If you use Time Machine you’ll be aware that its backups don’t contain everything that they could. One obvious example is that, at least when backing up to APFS in Big Sur and later, you can’t back up your System volume any more. This article looks at what is and isn’t backed up by Time Machine in recent versions of macOS, in particular in backups made to APFS. If you want to read about Mojave and earlier, this article should help.
Time Machine has several mechanisms by which items are designated as not to be backed up.
The first of those exclusion mechanisms used to be its Standard Exclusions list, at /System/Library/CoreServices/backupd.bundle/Contents/Resources/StdExclusions.plist, but that disappeared without trace in Big Sur. Currently the only way to inspect that list is by locating the hidden file .exclusions.plist at the top level of any backup.
This lists several categories of exclusions, of which the first are apiExclusionPaths, which are added by individual third-party apps. The equivalent of what used to appear in StdExclusions.plist is now given under the standardExclusionPaths key, which contains:
- .DocumentRevisions-V100 – the version database on each volume, added in Big Sur,
- .Spotlight-V100 – Spotlight metadata,
- .Trashes – contents of Trash folders,
- .fseventsd – the File System Events database,
- /Library/Logs – traditional text log files,
- /Users/Guest – guest user files,
- /private/var (partial) – various transient files,
among other ephemeral items.
Of those, only one results in any significant loss of data, the version database. Although this was dutifully copied by Time Machine into backups for several years, the current structure of that database appears to make it impossible to restore successfully, even when restoring a complete volume. By the middle of the Catalina cycle, it had become a frequent cause of Time Machine choking, so was added to the standardExclusionPaths for Big Sur. As far as I’m aware, though, this was never fixed in Catalina.
Following those are stickyExclusionPaths, which exclude various photos library contents in Big Sur. This has expanded considerably in Monterey to include language modelling files and more. The key systemFilesExcluded is set to true to ensure that the whole System volume is always excluded, following which are any userExclusionPaths which you have set using
tmutil or in the Time Machine pane, as explained here.
Per-item custom exclusions
In addition to the rules given in the Standard Exclusion list, any file or folder can have an extended attribute of type
com.apple.metadata:com_apple_backup_excludeItem attached to it as a ‘sticky’ exclusion, which may add it to the stickyExclusionPaths list and prevents it from being backed up by Time Machine. If you then remove that extended attribute, it should be backed up normally again.
Items stored in iCloud are a more complex problem. The rule here seems to be that Time Machine does back up the contents of your current iCloud Drive, but only those items which are currently stored locally. Any items which have been evicted to iCloud, and are only represented by local stub files, aren’t backed up.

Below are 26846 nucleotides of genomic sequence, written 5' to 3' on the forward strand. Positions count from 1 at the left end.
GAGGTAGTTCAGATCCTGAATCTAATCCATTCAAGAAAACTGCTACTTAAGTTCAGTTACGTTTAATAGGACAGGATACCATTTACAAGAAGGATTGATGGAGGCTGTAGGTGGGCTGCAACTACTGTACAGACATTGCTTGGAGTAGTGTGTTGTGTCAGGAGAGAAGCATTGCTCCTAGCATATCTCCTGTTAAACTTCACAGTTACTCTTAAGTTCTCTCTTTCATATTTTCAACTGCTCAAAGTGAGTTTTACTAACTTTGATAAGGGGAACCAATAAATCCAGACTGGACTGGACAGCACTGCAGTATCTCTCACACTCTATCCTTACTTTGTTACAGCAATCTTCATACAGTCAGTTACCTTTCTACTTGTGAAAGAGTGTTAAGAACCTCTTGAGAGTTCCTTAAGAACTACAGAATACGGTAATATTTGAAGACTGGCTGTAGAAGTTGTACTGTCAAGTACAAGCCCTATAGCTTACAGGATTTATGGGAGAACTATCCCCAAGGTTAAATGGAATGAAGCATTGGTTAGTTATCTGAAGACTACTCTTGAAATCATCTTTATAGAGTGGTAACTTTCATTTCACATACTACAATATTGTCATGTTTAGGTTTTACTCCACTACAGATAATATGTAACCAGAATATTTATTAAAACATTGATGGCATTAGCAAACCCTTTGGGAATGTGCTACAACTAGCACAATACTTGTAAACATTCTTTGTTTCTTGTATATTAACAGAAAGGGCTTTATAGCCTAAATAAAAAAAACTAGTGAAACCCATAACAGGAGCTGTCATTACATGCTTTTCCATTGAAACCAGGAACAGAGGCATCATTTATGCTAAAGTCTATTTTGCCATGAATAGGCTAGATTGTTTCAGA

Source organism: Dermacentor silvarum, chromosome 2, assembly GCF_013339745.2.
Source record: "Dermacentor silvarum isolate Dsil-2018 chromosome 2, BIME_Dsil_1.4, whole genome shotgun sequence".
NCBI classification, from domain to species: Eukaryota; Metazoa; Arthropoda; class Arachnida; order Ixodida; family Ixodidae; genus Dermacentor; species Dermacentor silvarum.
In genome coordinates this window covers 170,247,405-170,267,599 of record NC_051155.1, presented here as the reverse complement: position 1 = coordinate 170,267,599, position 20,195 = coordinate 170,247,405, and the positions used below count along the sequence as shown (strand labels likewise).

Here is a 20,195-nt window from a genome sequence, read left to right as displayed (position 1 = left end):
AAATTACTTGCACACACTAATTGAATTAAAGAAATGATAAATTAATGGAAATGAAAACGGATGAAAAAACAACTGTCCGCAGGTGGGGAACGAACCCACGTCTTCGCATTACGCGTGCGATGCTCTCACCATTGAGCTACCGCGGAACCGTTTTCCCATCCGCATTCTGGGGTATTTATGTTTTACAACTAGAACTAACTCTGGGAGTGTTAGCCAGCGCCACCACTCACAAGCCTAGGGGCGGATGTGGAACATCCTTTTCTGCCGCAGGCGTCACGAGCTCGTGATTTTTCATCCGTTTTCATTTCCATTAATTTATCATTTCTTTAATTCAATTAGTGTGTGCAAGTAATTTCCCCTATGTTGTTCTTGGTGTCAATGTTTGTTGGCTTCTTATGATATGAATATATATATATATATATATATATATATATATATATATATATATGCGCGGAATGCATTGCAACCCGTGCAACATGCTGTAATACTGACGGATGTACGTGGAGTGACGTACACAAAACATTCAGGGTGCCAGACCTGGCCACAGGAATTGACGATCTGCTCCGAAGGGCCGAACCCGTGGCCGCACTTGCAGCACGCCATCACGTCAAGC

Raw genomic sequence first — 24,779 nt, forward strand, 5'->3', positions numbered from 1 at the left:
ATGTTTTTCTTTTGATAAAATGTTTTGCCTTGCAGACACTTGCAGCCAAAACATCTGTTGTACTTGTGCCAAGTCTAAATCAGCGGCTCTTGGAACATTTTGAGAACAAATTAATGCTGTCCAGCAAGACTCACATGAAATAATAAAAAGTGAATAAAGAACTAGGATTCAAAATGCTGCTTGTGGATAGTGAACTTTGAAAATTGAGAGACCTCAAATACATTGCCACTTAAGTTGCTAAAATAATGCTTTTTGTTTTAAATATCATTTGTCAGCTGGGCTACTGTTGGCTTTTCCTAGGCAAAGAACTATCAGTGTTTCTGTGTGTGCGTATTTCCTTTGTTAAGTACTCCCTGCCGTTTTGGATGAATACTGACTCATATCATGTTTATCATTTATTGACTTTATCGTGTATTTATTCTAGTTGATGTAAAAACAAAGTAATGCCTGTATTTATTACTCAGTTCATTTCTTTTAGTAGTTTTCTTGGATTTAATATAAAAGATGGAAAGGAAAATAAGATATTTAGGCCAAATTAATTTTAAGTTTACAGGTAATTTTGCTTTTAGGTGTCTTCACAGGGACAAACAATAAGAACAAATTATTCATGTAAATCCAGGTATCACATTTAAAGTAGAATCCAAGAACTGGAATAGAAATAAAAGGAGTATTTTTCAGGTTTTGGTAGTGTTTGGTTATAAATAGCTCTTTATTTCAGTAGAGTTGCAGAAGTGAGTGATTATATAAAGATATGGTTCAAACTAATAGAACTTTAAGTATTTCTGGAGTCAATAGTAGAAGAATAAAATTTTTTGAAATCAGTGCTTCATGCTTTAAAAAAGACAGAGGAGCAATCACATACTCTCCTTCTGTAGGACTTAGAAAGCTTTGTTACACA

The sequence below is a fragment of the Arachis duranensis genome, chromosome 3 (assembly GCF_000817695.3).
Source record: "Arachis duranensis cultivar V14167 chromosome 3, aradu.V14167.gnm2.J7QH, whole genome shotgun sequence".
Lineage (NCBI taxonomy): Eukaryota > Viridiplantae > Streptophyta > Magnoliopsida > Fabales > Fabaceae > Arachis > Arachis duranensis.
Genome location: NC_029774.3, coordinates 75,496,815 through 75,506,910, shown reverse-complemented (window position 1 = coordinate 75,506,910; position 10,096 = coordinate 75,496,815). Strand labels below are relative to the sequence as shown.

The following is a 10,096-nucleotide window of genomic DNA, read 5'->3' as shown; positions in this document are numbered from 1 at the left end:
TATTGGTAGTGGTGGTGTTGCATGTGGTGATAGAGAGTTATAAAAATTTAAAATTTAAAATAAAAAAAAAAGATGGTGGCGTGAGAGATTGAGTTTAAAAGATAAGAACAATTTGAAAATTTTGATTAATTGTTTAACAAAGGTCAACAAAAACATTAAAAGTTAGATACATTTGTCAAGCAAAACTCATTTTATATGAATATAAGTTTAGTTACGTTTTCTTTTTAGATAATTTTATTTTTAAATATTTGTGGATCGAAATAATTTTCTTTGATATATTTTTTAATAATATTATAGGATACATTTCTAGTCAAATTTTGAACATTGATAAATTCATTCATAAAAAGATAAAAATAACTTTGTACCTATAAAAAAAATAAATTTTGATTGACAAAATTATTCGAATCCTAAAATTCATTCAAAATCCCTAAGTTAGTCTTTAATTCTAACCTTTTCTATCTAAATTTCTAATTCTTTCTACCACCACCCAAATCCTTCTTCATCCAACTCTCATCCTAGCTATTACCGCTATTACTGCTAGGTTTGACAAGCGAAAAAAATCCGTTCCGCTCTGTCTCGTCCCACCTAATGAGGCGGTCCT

There’s a sound rationale for this, although I can’t recall it being explained by Apple. Quite a few users now have a great many files evicted to their iCloud Drives, far more than they could store locally. This is perhaps most common among those who work with their Desktop & Documents folders in iCloud. For Time Machine to be able to back up a file evicted to iCloud Drive, that file would need to be downloaded to local storage first. Imagine having a 512 GB internal SSD, and over a terabyte of documents in your iCloud Drive, almost all of which were evicted from local storage. Even if Time Machine were to download these in rotation so as not to exceed local space available, how long might it take to perform that for a backup?
iCloud Drive files which are already in local storage are fair game, though, and as far as I can tell, that’s all you’ll get in your Time Machine backup. So if you want a document backed up locally, and its iCloud icon shows it to have been evicted, select it and ensure that it downloads before a backup is made. You may find my free app Cirrus or its lightweight sibling Bailiff a help with that.
Photos libraries are something of an oddity here, as it has been known for several years that Time Machine doesn’t back up some of the folders inside Photos libraries, although for some time this was considered to be a bug.
Apple’s advice on backing up Photos libraries is to either use Time Machine, or make a manual copy of the library to external storage, although only the latter will replicate your library in full. When Time Machine backs up a Photos library, it completely omits the database folder within it because it has an extended attribute of type
com.apple.metadata:com_apple_backup_excludeItem. This assumes that the contents of that folder can be successfully regenerated by Photos after a library has been restored from backup.
Carbon Copy Cloner
Mike Bombich gives a thorough and detailed account of what CCC doesn’t copy on this page. As far as I can see, his list is essentially the same as Time Machine’s standardExclusionPaths.